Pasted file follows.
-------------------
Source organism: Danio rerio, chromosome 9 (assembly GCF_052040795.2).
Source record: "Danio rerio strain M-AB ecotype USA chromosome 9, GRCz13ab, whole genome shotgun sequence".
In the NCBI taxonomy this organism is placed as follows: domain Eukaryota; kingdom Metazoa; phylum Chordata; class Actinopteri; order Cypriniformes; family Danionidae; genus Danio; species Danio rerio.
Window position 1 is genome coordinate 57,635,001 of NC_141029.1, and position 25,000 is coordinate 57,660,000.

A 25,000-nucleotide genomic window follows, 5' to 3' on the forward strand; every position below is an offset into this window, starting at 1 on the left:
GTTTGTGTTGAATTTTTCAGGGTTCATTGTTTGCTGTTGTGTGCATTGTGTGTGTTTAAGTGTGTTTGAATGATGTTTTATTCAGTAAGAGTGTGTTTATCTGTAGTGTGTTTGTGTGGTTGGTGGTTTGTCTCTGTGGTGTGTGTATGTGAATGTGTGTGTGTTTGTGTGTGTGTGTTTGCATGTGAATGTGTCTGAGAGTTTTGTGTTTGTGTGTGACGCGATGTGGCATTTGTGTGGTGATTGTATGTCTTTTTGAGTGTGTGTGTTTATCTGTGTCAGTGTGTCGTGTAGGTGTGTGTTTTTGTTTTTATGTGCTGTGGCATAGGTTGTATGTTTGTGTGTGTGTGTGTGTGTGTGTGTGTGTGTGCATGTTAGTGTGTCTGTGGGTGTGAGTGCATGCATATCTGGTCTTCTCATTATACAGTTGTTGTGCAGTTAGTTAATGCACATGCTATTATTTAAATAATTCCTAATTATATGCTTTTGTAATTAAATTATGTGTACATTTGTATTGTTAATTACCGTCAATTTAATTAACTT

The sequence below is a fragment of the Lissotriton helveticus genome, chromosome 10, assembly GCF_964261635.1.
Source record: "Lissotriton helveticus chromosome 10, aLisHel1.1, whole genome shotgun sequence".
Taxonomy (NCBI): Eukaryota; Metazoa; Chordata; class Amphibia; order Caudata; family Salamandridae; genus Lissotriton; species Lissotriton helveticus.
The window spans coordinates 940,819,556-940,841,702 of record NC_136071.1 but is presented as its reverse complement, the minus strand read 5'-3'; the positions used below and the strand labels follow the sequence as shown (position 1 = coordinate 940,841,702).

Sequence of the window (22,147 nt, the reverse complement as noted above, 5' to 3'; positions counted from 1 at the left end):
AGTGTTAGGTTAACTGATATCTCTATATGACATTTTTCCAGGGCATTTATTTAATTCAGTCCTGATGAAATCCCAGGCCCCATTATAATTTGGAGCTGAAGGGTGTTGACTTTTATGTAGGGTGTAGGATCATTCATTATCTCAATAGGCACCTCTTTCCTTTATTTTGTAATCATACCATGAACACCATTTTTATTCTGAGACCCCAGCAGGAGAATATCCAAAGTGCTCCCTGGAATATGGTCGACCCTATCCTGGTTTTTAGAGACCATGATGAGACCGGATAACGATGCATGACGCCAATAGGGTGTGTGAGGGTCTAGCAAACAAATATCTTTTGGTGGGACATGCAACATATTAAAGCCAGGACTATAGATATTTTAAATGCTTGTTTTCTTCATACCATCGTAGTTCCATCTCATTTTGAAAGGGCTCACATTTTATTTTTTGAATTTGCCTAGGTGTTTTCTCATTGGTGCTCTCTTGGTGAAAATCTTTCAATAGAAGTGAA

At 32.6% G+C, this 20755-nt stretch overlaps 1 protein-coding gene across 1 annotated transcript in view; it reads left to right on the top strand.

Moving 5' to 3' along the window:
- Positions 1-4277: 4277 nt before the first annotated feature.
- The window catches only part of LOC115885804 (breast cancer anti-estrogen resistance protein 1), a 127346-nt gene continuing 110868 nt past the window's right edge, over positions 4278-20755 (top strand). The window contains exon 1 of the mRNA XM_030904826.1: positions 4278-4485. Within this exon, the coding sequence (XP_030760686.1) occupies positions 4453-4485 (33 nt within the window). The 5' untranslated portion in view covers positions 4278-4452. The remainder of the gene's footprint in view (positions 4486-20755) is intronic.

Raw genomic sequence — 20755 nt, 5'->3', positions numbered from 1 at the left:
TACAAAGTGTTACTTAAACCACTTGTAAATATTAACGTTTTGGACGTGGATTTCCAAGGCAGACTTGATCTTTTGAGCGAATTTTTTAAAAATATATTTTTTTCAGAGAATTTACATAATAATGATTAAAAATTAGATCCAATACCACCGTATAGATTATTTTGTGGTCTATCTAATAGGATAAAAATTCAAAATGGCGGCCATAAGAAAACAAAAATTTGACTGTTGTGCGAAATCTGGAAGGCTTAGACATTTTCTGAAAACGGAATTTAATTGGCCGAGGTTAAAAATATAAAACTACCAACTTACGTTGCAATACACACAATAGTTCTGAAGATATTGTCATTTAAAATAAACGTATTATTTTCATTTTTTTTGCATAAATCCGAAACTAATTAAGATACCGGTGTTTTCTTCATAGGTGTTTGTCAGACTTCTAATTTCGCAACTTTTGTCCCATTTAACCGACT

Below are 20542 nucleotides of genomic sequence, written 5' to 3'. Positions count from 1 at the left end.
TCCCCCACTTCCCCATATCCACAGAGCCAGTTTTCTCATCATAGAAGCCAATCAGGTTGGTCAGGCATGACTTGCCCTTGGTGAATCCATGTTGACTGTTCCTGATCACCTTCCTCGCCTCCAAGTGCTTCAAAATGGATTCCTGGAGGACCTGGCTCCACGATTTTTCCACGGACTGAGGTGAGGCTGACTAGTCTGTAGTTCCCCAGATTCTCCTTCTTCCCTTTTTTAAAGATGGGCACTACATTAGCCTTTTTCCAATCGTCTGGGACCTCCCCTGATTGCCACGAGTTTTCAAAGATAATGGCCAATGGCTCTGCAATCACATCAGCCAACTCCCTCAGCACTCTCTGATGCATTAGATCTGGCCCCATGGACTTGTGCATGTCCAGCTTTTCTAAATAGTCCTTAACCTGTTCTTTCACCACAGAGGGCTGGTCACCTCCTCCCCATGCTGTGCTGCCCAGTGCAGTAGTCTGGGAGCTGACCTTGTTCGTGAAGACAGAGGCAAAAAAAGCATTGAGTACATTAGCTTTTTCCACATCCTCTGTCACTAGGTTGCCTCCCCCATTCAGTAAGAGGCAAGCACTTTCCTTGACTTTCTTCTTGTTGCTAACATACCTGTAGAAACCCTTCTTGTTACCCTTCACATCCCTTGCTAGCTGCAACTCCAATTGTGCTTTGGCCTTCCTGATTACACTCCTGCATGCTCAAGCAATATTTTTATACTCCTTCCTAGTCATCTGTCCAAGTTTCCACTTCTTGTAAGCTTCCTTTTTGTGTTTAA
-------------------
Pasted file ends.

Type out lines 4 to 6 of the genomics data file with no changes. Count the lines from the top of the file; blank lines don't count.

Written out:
Window position 1 is genome coordinate 57,635,001 of NC_141029.1, and position 25,000 is coordinate 57,660,000.

A 25,000-nucleotide genomic window follows, 5' to 3' on the forward strand; every position below is an offset into this window, starting at 1 on the left:
GTTTGTGTTGAATTTTTCAGGGTTCATTGTTTGCTGTTGTGTGCATTGTGTGTGTTTAAGTGTGTTTGAATGATGTTTTATTCAGTAAGAGTGTGTTTATCTGTAGTGTGTTTGTGTGGTTGGTGGTTTGTCTCTGTGGTGTGTGTATGTGAATGTGTGTGTGTTTGTGTGTGTGTGTTTGCATGTGAATGTGTCTGAGAGTTTTGTGTTTGTGTGTGACGCGATGTGGCATTTGTGTGGTGATTGTATGTCTTTTTGAGTGTGTGTGTTTATCTGTGTCAGTGTGTCGTGTAGGTGTGTGTTTTTGTTTTTATGTGCTGTGGCATAGGTTGTATGTTTGTGTGTGTGTGTGTGTGTGTGTGTGTGTGTGCATGTTAGTGTGTCTGTGGGTGTGAGTGCATGCATATCTGGTCTTCTCATTATACAGTTGTTGTGCAGTTAGTTAATGCACATGCTATTATTTAAATAATTCCTAATTATATGCTTTTGTAATTAAATTATGTGTACATTTGTATTGTTAATTACCGTCAATTTAATTAACTT